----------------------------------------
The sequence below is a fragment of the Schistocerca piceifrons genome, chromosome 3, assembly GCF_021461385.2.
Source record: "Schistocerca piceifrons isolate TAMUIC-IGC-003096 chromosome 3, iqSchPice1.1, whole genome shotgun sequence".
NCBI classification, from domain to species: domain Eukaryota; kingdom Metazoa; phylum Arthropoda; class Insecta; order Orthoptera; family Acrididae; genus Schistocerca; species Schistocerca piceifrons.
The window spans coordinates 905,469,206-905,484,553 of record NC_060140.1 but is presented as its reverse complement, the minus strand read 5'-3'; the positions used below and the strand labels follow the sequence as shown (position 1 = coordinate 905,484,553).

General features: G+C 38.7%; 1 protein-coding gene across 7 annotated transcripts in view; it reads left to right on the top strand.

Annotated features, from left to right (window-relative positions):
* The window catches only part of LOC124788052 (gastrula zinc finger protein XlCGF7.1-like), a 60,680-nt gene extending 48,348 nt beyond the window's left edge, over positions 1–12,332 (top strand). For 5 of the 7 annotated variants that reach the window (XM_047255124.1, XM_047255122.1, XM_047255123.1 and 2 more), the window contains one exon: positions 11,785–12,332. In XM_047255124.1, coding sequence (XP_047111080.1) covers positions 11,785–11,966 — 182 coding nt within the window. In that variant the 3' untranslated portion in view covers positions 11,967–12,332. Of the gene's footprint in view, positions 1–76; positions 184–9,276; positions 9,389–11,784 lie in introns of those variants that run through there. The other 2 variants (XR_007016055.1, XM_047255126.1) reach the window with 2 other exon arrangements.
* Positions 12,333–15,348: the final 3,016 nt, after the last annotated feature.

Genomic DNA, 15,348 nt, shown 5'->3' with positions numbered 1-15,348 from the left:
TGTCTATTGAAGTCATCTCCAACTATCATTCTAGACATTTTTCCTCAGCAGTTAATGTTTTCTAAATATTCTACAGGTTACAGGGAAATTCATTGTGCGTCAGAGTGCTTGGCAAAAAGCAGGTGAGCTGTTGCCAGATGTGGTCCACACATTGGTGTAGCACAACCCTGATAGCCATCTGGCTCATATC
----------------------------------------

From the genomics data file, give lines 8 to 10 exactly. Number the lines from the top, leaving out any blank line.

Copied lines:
* Positions 12,333–15,348: the final 3,016 nt, after the last annotated feature.

Genomic DNA, 15,348 nt, shown 5'->3' with positions numbered 1-15,348 from the left:
TGTCTATTGAAGTCATCTCCAACTATCATTCTAGACATTTTTCCTCAGCAGTTAATGTTTTCTAAATATTCTACAGGTTACAGGGAAATTCATTGTGCGTCAGAGTGCTTGGCAAAAAGCAGGTGAGCTGTTGCCAGATGTGGTCCACACATTGGTGTAGCACAACCCTGATAGCCATCTGGCTCATATC